Brady advice to Young: All on ‘even playing field’
- Covered Panthers, NFL for 11 years
- More than 25 years experience covering NFL, college football and NASCAR
- Joined ESPN in 2006
CHARLOTTE, N.C. — Bryce Young’s biggest takeaway from a recent conversation with NFL legend Tom Brady was that being the first pick of the 2023 NFL draft doesn’t entitle him to anything.
“I have never thrown an NFL pass in a game,” the Carolina Panthers rookie quarterback reminded everyone on Monday, the first day of OTAs. “I have no stats, no wins, nothing. We’re all on an even playing field. Once you get into the league, where you get drafted, that doesn’t entitle me to anything.
“I have to work. I have to work as hard as I can to make sure every day I’m trying to get better, every day I’m improving.”
That’s what Brady made clear to Young and the other top quarterbacks — C.J. Stroud, Anthony Richardson and Will Levis — from the April draft, who on the first day of last week’s NFLPA Rookie Premiere in Los Angeles met with the seven-time Super Bowl champion at the home of Fanatics CEO Michael Rubin to discuss brand building.
Brady should know. Of himself and the six quarterbacks taken ahead of him in the 2000 draft, the 199th overall pick (sixth round) was the only one who had any sustained success.
He retired after last season with the Tampa Bay Buccaneers with 251 wins, 15 Pro Bowl selections and five Super Bowl MVP Awards in 23 seasons.
“There were a lot of gems, a lot of nuggets that I was able to take away,” Young said. “I was able to ask him some questions about his career, kind of his mindset going toward it.
“For me, obviously being a young quarterback, I wanted to know things that he wished he knew at this age and things that he felt like were key for him to have success.”
Although Young doesn’t consider himself entitled to anything as the top pick, he is getting treated in a way Brady never was in 2000 when he began his run with the New England Patriots fourth on the depth chart.
Young is listed No. 2 on Carolina’s depth chart behind veteran Andy Dalton, but both quarterbacks took snaps with the first-team offensive line during Monday’s practice. That’s a trend that is expected to continue as the Panthers groom Young to be the starter as early as this season’s opener.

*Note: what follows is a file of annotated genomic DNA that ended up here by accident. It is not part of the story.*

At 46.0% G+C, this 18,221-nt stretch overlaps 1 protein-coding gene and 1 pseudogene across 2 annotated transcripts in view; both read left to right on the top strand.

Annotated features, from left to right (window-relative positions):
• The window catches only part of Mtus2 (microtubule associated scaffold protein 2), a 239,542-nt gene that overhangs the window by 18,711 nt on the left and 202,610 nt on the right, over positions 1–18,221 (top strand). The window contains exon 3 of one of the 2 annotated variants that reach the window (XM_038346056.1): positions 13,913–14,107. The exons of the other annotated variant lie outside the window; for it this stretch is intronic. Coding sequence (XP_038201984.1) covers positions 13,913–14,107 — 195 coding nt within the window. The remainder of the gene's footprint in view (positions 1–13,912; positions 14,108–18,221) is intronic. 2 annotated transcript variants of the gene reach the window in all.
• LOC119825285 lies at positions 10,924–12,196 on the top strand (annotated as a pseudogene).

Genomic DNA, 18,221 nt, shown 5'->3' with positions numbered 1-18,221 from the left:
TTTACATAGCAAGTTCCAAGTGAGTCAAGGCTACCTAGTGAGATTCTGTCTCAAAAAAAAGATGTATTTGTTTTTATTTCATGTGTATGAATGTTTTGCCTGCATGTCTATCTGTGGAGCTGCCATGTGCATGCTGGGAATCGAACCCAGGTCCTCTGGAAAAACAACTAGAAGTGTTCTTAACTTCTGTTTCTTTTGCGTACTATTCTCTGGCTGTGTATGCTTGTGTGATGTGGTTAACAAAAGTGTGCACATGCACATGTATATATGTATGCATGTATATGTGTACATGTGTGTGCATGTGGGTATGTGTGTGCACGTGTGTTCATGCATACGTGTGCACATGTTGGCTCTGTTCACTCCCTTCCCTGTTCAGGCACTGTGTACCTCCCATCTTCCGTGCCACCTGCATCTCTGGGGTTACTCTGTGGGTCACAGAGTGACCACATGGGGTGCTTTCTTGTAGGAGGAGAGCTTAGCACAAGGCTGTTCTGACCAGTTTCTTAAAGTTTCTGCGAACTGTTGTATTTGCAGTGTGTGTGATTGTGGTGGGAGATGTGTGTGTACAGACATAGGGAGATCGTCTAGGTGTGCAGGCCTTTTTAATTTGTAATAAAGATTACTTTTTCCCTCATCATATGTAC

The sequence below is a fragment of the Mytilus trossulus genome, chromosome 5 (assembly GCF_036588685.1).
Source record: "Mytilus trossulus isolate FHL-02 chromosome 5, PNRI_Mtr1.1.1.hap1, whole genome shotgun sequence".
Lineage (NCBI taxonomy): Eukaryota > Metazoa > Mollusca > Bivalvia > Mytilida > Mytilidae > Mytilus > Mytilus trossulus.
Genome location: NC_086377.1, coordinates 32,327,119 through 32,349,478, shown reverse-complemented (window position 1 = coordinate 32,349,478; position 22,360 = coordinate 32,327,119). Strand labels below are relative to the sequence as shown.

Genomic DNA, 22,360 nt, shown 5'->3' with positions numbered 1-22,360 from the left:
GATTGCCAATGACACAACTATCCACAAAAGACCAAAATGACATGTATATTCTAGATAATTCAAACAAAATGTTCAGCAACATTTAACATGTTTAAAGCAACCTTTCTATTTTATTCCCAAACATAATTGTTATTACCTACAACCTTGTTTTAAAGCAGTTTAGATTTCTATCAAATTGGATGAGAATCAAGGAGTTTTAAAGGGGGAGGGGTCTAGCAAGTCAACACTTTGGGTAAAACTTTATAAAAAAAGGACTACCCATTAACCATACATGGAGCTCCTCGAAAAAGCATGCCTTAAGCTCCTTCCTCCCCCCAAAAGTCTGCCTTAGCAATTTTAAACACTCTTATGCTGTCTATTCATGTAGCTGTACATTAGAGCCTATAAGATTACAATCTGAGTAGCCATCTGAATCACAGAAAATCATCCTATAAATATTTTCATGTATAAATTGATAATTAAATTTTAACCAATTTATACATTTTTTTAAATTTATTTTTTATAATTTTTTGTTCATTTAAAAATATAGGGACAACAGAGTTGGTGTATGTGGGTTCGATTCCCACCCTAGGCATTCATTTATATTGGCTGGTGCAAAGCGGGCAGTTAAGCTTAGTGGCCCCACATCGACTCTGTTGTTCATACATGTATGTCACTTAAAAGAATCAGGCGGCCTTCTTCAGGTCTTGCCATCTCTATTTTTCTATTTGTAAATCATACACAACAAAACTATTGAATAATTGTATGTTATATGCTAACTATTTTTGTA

“I know the reality is that this is going to be Bryce’s [job] at some point,” said Dalton, who knew Carolina planned to take a quarterback with the top pick when he signed as a free agent during the offseason.
Brady didn’t move to second on New England’s depth chart until late in his rookie season. He didn’t get his first start until his second season, and that was because of an injury to Drew Bledsoe early in the 2001 season.
Young was drafted to be the starter, and so far, he hasn’t done anything to disappoint.
Carolina coach Frank Reich said Young was “10 out of 10” with his poise and command of the offense Monday.
“You could tell the way he was seeing it, the way he was working through progressions, accuracy of the throw, ball placement of the throw,” Reich said.
Young completed his first four throws in team drills and would have started 8-for-8 were it not for a drop on his fifth attempt. He seemed as comfortable taking snaps under center as he did in the shotgun.
“Bryce has picked it up extremely fast,” Reich said.
“He’s just got a good understanding of the game of football,” he said. “As an example, today, we had the script and one of the plays was written wrong. He brought it up and said, ‘Hey, this is supposed to be this, right?’
“Yeah, it was supposed to be a different tag on there. His understanding of football is really high level.”
Young and Dalton worked much of practice together while third-stringer Matt Corral, a third-round pick out of Ole Miss in 2022, worked separately with other players.
Corral is coming back from a rookie season cut short in training camp when he suffered a tear of the Lisfranc ligament in his left foot. He’s a good example of how nothing is guaranteed to any player regardless of where they were drafted.
There were some who wondered whether Corral would be on the roster after Young was drafted and Corral posted a quote on Instagram that seemed to question whether he wanted to be with Carolina.
Corral made it clear on Monday that the post had “nothing” to do with football and that he wanted to play for Reich.
Reich said Corral looks comfortable and is making good decisions and will get a lot of “preseason playtime.”
But Corral knows he has a lot to prove. He has known Young since the seventh grade and understands he has to stay focused on doing everything he can to be ready in case he’s called on.
Reich said all three of his quarterbacks were sharp Monday. Young plans to heed Brady’s advice and do everything to stay sharp.
“I definitely took away a lot,” Young said of his time with Brady. “To be able to talk to one of the greatest to ever do it is a huge honor and privilege.”
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